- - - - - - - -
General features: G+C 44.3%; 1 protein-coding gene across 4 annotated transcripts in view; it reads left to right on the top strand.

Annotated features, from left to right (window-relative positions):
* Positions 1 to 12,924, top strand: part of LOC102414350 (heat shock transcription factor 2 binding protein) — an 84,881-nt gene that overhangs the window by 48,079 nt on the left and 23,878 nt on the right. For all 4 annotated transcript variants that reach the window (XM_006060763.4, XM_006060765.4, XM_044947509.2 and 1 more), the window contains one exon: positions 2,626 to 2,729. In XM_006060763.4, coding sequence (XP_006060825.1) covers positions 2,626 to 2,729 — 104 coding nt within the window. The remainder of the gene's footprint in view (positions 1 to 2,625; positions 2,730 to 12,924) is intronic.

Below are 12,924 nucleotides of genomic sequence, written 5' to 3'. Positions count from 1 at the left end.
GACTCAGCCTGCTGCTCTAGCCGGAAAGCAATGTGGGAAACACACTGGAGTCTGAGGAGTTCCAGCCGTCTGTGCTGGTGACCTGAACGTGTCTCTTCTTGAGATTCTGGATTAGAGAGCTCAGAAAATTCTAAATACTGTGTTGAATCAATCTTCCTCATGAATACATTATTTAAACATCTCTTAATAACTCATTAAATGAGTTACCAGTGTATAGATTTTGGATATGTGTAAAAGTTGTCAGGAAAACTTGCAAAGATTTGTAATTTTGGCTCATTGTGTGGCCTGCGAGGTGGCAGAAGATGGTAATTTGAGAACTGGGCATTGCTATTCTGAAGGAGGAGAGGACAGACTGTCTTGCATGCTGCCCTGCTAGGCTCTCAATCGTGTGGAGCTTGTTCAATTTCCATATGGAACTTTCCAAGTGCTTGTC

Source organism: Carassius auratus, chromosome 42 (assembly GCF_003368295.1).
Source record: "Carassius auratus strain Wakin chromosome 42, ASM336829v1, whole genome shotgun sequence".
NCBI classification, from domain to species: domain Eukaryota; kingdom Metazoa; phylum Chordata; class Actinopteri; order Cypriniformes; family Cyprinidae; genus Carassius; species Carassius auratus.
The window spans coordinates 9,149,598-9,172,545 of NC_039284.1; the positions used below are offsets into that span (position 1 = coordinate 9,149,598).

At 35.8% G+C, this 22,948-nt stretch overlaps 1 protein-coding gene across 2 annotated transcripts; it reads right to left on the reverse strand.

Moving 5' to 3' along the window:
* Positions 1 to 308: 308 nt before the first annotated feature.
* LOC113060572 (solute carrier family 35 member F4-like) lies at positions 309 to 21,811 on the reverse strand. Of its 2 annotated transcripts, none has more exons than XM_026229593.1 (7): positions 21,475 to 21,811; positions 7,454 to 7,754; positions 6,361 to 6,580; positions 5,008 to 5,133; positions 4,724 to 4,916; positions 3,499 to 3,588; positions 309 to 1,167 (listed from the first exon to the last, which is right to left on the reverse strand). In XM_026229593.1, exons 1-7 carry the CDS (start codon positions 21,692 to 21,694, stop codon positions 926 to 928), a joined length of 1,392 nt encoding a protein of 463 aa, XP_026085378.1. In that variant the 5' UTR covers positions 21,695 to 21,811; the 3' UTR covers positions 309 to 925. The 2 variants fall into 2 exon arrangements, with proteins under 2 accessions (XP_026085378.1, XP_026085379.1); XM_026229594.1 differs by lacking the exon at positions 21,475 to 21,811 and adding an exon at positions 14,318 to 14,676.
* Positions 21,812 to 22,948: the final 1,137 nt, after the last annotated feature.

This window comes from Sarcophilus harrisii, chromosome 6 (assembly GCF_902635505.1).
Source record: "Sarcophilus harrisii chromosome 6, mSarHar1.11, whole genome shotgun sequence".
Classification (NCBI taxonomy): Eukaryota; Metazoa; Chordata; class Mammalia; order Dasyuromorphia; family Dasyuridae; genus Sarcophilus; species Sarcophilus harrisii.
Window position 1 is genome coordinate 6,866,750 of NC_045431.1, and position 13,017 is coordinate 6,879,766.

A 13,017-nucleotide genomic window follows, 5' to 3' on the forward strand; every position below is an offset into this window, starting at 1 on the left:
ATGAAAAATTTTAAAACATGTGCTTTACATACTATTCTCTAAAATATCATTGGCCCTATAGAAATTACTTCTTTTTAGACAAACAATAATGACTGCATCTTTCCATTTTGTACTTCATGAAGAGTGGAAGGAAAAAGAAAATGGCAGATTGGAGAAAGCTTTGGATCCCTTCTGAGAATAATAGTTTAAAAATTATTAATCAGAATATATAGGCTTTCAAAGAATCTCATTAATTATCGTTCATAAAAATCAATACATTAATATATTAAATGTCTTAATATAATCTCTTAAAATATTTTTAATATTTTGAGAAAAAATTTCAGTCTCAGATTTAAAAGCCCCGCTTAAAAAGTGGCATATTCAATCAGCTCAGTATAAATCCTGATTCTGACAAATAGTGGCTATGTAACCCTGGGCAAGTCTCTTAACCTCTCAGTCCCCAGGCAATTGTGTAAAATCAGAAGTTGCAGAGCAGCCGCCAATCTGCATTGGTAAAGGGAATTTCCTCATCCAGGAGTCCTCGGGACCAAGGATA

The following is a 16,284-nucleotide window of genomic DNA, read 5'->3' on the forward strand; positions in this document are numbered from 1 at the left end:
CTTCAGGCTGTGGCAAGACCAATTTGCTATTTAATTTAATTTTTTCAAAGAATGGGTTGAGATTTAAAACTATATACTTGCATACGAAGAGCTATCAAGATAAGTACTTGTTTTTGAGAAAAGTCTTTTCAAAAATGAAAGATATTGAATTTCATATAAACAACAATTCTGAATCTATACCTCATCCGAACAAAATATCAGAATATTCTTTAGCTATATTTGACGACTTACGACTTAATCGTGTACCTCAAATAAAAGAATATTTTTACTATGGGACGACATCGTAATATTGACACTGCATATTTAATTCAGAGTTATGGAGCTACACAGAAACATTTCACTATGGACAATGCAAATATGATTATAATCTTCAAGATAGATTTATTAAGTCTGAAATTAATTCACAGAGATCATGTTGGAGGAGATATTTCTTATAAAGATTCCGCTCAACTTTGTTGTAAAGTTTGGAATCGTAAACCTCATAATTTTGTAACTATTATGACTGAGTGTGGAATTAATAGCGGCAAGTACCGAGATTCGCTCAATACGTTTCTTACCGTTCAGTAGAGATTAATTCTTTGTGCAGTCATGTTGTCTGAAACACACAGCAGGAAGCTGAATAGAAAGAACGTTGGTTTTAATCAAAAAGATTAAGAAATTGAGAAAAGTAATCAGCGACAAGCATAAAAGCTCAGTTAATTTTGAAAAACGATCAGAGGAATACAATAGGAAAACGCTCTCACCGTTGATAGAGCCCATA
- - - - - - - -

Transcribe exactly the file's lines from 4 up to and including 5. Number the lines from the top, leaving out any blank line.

Below are 12,924 nucleotides of genomic sequence, written 5' to 3'. Positions count from 1 at the left end.
GACTCAGCCTGCTGCTCTAGCCGGAAAGCAATGTGGGAAACACACTGGAGTCTGAGGAGTTCCAGCCGTCTGTGCTGGTGACCTGAACGTGTCTCTTCTTGAGATTCTGGATTAGAGAGCTCAGAAAATTCTAAATACTGTGTTGAATCAATCTTCCTCATGAATACATTATTTAAACATCTCTTAATAACTCATTAAATGAGTTACCAGTGTATAGATTTTGGATATGTGTAAAAGTTGTCAGGAAAACTTGCAAAGATTTGTAATTTTGGCTCATTGTGTGGCCTGCGAGGTGGCAGAAGATGGTAATTTGAGAACTGGGCATTGCTATTCTGAAGGAGGAGAGGACAGACTGTCTTGCATGCTGCCCTGCTAGGCTCTCAATCGTGTGGAGCTTGTTCAATTTCCATATGGAACTTTCCAAGTGCTTGTC